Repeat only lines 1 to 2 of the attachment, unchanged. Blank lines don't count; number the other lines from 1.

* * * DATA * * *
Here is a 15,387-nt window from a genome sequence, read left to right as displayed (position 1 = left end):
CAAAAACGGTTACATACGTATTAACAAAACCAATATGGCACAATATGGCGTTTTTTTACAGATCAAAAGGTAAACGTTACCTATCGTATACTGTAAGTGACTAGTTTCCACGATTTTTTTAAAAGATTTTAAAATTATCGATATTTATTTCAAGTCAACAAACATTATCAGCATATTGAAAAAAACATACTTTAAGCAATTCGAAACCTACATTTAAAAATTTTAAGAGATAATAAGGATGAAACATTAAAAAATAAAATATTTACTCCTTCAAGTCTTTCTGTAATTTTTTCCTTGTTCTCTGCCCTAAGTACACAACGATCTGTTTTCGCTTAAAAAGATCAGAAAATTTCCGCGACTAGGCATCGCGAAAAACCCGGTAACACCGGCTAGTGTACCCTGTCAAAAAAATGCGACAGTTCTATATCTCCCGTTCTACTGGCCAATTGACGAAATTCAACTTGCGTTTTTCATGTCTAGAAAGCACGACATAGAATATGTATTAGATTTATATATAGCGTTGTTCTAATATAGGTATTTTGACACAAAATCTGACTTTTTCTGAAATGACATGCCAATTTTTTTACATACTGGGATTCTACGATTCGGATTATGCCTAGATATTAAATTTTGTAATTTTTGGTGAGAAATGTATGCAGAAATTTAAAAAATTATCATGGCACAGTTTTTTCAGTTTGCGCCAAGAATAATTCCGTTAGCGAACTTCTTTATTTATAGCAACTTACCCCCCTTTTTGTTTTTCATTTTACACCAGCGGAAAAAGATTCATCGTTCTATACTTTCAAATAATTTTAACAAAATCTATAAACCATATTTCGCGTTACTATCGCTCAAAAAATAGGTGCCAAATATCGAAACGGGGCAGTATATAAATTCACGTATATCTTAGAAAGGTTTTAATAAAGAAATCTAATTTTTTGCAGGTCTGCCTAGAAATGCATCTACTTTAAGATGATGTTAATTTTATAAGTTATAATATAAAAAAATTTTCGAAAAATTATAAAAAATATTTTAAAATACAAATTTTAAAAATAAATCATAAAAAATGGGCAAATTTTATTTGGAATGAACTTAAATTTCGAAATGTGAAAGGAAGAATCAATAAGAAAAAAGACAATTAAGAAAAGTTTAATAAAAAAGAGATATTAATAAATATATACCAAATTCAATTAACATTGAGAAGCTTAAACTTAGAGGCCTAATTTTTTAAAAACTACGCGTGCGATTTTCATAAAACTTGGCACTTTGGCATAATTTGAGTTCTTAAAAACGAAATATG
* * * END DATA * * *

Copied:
Here is a 15,387-nt window from a genome sequence, read left to right as displayed (position 1 = left end):
CAAAAACGGTTACATACGTATTAACAAAACCAATATGGCACAATATGGCGTTTTTTTACAGATCAAAAGGTAAACGTTACCTATCGTATACTGTAAGTGACTAGTTTCCACGATTTTTTTAAAAGATTTTAAAATTATCGATATTTATTTCAAGTCAACAAACATTATCAGCATATTGAAAAAAACATACTTTAAGCAATTCGAAACCTACATTTAAAAATTTTAAGAGATAATAAGGATGAAACATTAAAAAATAAAATATTTACTCCTTCAAGTCTTTCTGTAATTTTTTCCTTGTTCTCTGCCCTAAGTACACAACGATCTGTTTTCGCTTAAAAAGATCAGAAAATTTCCGCGACTAGGCATCGCGAAAAACCCGGTAACACCGGCTAGTGTACCCTGTCAAAAAAATGCGACAGTTCTATATCTCCCGTTCTACTGGCCAATTGACGAAATTCAACTTGCGTTTTTCATGTCTAGAAAGCACGACATAGAATATGTATTAGATTTATATATAGCGTTGTTCTAATATAGGTATTTTGACACAAAATCTGACTTTTTCTGAAATGACATGCCAATTTTTTTACATACTGGGATTCTACGATTCGGATTATGCCTAGATATTAAATTTTGTAATTTTTGGTGAGAAATGTATGCAGAAATTTAAAAAATTATCATGGCACAGTTTTTTCAGTTTGCGCCAAGAATAATTCCGTTAGCGAACTTCTTTATTTATAGCAACTTACCCCCCTTTTTGTTTTTCATTTTACACCAGCGGAAAAAGATTCATCGTTCTATACTTTCAAATAATTTTAACAAAATCTATAAACCATATTTCGCGTTACTATCGCTCAAAAAATAGGTGCCAAATATCGAAACGGGGCAGTATATAAATTCACGTATATCTTAGAAAGGTTTTAATAAAGAAATCTAATTTTTTGCAGGTCTGCCTAGAAATGCATCTACTTTAAGATGATGTTAATTTTATAAGTTATAATATAAAAAAATTTTCGAAAAATTATAAAAAATATTTTAAAATACAAATTTTAAAAATAAATCATAAAAAATGGGCAAATTTTATTTGGAATGAACTTAAATTTCGAAATGTGAAAGGAAGAATCAATAAGAAAAAAGACAATTAAGAAAAGTTTAATAAAAAAGAGATATTAATAAATATATACCAAATTCAATTAACATTGAGAAGCTTAAACTTAGAGGCCTAATTTTTTAAAAACTACGCGTGCGATTTTCATAAAACTTGGCACTTTGGCATAATTTGAGTTCTTAAAAACGAAATATG